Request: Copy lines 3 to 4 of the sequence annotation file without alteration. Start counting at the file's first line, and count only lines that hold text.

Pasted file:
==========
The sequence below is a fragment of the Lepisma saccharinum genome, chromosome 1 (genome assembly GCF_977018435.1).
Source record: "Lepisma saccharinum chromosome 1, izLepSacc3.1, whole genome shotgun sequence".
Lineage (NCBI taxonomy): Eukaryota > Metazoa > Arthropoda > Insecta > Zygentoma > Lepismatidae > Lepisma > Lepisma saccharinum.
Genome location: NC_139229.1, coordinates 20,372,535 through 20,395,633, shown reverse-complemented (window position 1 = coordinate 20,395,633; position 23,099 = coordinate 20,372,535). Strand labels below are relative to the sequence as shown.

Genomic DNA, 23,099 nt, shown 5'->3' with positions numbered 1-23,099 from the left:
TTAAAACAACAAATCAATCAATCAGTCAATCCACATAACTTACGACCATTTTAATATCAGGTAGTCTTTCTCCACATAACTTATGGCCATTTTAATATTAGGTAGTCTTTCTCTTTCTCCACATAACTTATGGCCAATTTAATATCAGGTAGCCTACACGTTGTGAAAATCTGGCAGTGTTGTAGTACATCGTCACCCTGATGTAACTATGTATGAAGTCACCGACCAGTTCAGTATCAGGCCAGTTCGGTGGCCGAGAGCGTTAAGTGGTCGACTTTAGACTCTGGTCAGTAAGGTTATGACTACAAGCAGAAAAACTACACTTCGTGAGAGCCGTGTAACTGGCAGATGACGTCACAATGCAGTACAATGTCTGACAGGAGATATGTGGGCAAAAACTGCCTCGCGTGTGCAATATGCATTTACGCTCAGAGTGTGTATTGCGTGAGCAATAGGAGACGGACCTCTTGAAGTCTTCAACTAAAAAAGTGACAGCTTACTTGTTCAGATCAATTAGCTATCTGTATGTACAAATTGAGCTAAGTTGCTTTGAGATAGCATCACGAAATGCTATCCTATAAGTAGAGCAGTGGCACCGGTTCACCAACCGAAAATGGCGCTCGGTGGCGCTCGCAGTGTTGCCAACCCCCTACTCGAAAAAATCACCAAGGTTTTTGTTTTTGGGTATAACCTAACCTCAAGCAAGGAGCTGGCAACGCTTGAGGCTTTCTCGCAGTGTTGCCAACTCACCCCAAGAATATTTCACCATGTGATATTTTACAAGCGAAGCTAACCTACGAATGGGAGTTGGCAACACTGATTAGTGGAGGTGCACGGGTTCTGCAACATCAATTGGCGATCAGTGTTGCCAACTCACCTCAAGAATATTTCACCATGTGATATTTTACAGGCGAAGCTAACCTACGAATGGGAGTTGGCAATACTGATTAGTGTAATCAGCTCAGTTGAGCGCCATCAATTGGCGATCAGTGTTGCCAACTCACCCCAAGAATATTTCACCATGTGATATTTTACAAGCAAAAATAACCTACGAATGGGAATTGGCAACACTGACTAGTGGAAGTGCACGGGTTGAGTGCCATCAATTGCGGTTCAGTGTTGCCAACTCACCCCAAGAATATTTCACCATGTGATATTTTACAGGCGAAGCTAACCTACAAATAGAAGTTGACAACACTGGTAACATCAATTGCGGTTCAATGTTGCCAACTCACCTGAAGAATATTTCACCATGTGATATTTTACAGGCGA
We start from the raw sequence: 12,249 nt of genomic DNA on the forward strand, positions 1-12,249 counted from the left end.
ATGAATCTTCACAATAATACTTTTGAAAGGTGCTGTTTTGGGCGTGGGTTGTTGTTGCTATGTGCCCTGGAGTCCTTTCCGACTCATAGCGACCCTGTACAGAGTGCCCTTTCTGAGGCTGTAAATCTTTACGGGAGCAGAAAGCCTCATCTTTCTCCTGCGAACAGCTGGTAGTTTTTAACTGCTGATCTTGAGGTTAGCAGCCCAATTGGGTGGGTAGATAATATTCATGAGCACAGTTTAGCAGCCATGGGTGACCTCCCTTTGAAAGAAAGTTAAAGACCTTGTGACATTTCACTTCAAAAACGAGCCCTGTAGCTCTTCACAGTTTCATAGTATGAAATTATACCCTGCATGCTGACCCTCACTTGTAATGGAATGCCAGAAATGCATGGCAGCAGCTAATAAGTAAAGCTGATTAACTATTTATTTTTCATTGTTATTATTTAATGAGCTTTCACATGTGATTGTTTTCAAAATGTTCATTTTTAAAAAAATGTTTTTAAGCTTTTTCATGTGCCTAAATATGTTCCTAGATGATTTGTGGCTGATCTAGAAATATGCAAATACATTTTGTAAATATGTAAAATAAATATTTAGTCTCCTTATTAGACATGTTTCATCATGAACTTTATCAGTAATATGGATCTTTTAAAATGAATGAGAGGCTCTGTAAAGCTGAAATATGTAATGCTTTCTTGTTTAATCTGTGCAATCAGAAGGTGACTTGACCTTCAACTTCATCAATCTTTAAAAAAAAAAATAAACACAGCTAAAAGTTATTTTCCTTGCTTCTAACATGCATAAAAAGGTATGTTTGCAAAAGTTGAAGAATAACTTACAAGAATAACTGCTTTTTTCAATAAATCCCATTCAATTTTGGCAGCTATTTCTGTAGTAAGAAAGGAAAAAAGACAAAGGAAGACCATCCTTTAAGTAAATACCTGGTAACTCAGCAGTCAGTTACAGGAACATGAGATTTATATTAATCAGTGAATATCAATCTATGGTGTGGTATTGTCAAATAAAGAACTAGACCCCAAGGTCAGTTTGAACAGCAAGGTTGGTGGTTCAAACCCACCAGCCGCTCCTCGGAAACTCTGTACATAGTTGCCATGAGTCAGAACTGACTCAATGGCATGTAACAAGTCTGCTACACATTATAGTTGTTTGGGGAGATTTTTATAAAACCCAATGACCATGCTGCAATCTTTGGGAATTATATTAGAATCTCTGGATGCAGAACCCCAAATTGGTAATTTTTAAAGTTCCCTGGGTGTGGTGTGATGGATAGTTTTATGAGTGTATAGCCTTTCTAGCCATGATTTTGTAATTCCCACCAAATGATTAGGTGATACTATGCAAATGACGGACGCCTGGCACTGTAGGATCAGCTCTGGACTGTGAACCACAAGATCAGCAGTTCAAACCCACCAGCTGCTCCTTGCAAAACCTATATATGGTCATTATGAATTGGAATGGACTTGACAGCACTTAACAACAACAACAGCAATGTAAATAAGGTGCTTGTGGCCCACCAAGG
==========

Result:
Lineage (NCBI taxonomy): Eukaryota > Metazoa > Arthropoda > Insecta > Zygentoma > Lepismatidae > Lepisma > Lepisma saccharinum.
Genome location: NC_139229.1, coordinates 20,372,535 through 20,395,633, shown reverse-complemented (window position 1 = coordinate 20,395,633; position 23,099 = coordinate 20,372,535). Strand labels below are relative to the sequence as shown.